Starting a business is one of the most and fulfilling accomplishments that you can experience in life. Unfortunately, many business owners aren’t prepared to manage their finances properly. In fact, this mismanagement of finances is one of the main causes why a company fails.
If you’re aware of these mistakes in advance, then you can take the appropriate steps to ensure that your business will succeed. Even the most skilled of business owners will overlook a few of these.
Here are 12 financial mistakes that your company is most likely guilty of making right now.
1. Not staying on top of your bookkeeping.
Accounting isn’t the most exciting task. And, besides, there are more important projects to focus on, like marketing your product. The thing is, failing to stay on top of basic accounting and bookkeeping chores, such as reconciling business checking statements, credit card statements, sales tax accounts and following up on unpaid invoices, can lead to cash flow problems, bad credit ratings and the inability to make sound business decisions.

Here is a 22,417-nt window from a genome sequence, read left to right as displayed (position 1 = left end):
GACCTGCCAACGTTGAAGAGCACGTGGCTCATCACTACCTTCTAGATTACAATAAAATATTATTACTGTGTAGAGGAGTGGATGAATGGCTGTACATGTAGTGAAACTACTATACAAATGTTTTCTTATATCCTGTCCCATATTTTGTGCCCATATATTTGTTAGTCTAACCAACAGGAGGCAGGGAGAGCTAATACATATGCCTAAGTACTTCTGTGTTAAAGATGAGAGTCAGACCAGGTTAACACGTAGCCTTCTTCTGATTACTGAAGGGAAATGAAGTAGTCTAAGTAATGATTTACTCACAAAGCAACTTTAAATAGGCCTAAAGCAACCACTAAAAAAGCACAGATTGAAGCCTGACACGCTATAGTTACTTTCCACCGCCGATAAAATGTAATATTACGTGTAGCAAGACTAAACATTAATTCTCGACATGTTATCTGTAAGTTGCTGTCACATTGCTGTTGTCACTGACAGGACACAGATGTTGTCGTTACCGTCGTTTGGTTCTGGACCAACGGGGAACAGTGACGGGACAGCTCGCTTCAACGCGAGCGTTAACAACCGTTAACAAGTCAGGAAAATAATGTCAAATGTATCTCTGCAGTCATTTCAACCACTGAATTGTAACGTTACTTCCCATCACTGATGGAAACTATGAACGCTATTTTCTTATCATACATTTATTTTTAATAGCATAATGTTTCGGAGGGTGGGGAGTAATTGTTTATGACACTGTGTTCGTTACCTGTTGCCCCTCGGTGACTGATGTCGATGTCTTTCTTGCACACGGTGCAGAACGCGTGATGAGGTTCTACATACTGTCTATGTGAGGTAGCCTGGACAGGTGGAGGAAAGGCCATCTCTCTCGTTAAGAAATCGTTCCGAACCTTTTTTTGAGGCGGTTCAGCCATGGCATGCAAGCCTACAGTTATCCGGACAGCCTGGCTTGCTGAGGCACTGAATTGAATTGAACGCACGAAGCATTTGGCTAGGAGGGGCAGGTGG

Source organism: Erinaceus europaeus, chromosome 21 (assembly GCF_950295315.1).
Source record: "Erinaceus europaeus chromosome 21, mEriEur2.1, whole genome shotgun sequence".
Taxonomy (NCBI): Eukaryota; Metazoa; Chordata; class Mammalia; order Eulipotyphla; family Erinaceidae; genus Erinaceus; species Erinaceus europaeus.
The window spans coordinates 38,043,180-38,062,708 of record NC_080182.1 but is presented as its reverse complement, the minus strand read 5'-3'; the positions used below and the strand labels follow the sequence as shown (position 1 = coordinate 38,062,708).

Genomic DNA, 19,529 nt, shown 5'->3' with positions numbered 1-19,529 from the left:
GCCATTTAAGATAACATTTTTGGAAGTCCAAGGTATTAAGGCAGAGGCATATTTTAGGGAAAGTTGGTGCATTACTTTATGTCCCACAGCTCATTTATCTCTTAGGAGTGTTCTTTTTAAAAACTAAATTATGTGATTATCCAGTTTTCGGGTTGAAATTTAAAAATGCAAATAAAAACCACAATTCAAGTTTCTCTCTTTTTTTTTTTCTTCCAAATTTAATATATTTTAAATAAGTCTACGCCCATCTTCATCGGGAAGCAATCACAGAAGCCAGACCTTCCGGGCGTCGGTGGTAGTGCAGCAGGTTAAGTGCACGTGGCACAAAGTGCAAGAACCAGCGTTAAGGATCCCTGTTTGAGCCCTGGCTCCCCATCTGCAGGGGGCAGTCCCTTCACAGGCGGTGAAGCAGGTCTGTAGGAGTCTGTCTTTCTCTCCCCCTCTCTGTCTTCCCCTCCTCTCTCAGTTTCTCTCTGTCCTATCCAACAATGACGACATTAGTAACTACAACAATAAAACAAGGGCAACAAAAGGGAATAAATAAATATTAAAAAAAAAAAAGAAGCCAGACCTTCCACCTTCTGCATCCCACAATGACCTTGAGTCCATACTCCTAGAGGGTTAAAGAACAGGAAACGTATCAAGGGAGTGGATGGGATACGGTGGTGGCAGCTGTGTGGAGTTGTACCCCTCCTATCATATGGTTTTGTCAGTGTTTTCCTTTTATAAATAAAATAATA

As Dave Ramsey says, “I don’t care how much you hate diving into the numbers, business owners who don’t stay on top of their accounting fail and close up shop.”
Make sure that make this a priority by setting aside at least one day per week to complete financial statements.
2. Adding fixed costs.
In our personal lives we’re all guilty of splurging every now and then. Whether if it’s going out to an expensive restaurant, purchasing a new outfit or paying for the full-cable TV package, these optional expenses probably don’t set us back too much financially.
For business owners, however, adding on these fixed costs, such as a big office, new equipment or hiring a wave of new employees, can be devastating. While brand new tablets or Ergonomic office chairs for everyone on your team sounds great on top, they’re not a necessity.
If it’s not essential, then say ‘no’ to adding these fixed costs. And, if you really believe you need something, such as an office or equipment, consider renting it. You’ll still get what that shiny toy, without having to make an expensive investment for it.
3. Not factoring hidden costs.